Seeking bankers with 'soft' touch
In job-hunting these days, prospective employers seem to take for granted an applicant’s cutting-edge hard skills, such as education, technical prowess and work experience. Instead, most recruiters focus on a candidate’s soft skills that fit the available position and the company culture.
“In my opinion, soft skills are as important as – if not more important than – traditional hard skills. I would even add that soft skills are increasingly becoming the hard skills of today’s work force,” says Georges Zecchin, chief executive of Crédit Agricole (Suisse) Asia. “Technical skills alone will not guarantee success at the workplace. Attitude and interaction with others are equally important, as well as the way people get things done and how they react to events.”
Zecchin emphasises the need for developing the softer, interpersonal and relationship-building skills that help people to communicate and collaborate effectively.
His company, which operates under Crédit Agricole Private Banking in Asia, is part of one of the world’s largest banks, the Crédit Agricole Group, with 160,000 staff in over 70 countries. It is one of the oldest banks in Hong Kong, having arrived here in 1894. Zecchin’s group currently has about 100 employees, and is boosting its presence by hiring private bankers and product specialists.
“Resilience, confidence, communication skills and a willingness to learn are some of the key soft skills we are looking for,” Zecchin says, adding that the most important attribute for a job applicant is the ability to listen to clients and find out their needs.
Given its international clientele, the bank is looking for people with a multicultural background, who not only speak several languages but can also understand and work with different mentalities and traditions. Apart from English and Cantonese, it is also looking for Taiwanese, Indian, Malaysian and Korean nationals, among others.
Zecchin says they allow private bankers sufficient freedom within a given framework to grow their own businesses, and to support them with a full range of products and services.
“A well-diversified, quality product offering is of paramount importance to relationship managers who strive to protect, manage and grow their clients’ wealth, thereby deriving personal job satisfaction,” Zecchin says.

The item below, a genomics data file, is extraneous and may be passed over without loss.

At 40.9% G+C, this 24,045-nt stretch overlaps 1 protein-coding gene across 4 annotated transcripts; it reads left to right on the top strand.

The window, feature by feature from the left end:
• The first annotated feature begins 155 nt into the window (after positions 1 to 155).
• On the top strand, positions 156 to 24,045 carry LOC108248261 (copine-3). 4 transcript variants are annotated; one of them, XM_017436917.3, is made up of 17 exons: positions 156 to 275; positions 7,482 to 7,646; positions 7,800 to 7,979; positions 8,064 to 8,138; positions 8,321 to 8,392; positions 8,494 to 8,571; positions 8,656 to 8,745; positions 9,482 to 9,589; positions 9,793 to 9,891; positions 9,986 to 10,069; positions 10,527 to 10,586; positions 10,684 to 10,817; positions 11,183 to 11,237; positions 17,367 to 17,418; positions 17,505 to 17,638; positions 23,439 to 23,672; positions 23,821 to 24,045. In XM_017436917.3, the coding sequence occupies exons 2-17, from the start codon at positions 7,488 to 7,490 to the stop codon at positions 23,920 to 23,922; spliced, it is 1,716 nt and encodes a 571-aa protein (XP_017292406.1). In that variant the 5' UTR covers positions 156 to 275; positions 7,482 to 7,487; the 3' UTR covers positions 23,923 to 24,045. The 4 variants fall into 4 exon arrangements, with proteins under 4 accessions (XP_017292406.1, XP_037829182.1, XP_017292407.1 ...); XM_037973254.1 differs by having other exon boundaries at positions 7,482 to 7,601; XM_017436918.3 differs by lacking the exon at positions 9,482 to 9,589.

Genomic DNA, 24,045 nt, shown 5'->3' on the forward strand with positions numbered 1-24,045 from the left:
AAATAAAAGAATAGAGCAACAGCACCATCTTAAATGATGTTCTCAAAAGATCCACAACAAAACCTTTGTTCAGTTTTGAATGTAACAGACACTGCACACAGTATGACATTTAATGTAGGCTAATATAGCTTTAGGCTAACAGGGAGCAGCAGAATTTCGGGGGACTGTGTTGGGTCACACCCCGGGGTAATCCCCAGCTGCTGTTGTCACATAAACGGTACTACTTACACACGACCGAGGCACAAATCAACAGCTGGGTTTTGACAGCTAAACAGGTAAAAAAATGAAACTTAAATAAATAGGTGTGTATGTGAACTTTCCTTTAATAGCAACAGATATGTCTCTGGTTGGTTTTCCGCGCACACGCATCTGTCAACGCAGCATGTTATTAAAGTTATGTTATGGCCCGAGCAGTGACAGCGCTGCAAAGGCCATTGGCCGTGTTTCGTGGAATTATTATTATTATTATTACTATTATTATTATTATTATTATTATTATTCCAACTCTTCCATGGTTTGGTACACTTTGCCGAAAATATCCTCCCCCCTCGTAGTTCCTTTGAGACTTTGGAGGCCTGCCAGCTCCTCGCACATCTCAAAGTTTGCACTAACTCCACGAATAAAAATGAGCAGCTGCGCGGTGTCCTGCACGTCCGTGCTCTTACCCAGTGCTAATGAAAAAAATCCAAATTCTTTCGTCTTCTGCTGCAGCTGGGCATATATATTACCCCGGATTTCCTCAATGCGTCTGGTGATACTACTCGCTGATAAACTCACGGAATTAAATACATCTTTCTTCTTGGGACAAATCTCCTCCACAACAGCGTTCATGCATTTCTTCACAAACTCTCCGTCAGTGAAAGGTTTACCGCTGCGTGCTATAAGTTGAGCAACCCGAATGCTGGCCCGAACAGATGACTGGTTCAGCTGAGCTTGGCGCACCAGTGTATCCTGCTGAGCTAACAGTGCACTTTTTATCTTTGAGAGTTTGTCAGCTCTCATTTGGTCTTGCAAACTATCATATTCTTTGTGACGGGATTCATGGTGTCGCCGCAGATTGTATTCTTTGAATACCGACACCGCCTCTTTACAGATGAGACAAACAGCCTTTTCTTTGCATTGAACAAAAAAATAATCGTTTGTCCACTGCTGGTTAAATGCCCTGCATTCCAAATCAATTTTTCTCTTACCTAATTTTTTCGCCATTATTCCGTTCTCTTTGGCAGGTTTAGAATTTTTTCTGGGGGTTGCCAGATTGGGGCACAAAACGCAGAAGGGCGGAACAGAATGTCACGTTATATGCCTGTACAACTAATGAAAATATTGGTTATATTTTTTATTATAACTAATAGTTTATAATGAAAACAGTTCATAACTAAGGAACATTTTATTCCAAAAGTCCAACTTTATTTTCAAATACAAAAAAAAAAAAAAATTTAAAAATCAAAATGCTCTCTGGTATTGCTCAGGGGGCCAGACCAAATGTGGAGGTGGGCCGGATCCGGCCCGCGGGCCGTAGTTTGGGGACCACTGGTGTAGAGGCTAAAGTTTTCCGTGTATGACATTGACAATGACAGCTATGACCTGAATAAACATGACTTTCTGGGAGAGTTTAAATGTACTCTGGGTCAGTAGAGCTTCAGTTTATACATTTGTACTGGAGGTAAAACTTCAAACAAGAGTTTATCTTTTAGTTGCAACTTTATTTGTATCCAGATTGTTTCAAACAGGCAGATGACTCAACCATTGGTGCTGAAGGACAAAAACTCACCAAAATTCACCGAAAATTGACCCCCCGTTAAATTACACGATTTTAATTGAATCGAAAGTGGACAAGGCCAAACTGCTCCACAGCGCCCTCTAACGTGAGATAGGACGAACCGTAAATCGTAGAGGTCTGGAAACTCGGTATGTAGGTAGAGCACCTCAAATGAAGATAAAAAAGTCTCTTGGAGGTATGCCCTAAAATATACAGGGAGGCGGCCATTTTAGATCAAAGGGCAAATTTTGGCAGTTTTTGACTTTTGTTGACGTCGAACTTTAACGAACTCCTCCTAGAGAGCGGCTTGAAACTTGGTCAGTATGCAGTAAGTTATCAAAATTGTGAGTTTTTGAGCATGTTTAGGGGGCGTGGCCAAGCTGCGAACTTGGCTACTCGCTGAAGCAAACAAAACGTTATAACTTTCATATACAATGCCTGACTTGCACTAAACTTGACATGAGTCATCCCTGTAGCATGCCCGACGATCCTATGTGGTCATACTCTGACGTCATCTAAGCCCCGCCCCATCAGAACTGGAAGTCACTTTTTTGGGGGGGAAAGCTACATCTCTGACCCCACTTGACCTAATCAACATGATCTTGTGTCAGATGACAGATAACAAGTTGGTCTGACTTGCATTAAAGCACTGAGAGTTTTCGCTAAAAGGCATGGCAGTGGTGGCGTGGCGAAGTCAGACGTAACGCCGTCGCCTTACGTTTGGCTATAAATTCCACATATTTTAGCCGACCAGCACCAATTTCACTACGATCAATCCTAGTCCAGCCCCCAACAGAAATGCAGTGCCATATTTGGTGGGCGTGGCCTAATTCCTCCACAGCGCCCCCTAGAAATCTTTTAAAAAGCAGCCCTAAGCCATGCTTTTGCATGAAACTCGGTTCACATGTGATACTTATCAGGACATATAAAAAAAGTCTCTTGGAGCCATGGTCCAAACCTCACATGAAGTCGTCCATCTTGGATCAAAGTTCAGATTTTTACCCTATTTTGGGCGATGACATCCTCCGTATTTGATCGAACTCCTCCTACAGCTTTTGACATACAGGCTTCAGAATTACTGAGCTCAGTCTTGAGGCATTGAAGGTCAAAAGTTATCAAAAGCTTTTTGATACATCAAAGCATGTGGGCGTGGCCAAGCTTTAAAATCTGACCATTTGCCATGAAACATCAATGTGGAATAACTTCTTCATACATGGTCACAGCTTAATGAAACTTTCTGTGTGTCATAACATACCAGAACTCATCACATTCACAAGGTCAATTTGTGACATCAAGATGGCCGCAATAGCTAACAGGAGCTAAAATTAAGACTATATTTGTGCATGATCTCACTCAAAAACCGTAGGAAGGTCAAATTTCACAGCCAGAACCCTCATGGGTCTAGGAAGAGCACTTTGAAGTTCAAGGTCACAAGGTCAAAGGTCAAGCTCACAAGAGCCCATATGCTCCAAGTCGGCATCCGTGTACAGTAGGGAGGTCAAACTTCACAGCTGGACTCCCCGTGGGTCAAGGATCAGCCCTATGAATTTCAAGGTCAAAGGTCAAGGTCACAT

Benefits go way beyond a competitive compensation package, and include a pro-entrepreneurial working atmosphere where individuals are involved in strategic decision-making, and are provided with wide-ranging career opportunities across the group’s global network, Zecchin says, adding that the bank believes in “building long-lasting relationships guided by common sense and based on usefulness, proximity and advisory to clients.”
Solid private-banking relationships can only be built over time and to promote such links, the bank keeps a close watch on staff turnover. Unsurprisingly, its approach has attracted many senior relationship managers from established and important banks, and has helped retain top talent.
Zecchin concedes that motivating relationship managers is not a “one-size fits all” exercise. “Our challenge is to find the most suitable method of recognising value and rewarding the professional skills and commitment of our staff to enhance loyalty,” he says.
Crédit Agricole Private Banking plans ahead and develops a consistent strategy to ensure that staff have the necessary skill sets. “In other words… [not only] being at the right place at the right time, [but also] with the right skills. This may seem like an obvious point, but it is nonetheless acutely important in today’s competitive marketplace,” Zecchin adds.
The bank uses the induction training to convey its corporate values to new hires, and offers its staff regular high-calibre training to help boost their performance and career development. It also organises local and regional team-building events and management trips to Switzerland.
Being part of an international organisation means that staff are offered global job opportunities and career mobility, Zecchin says.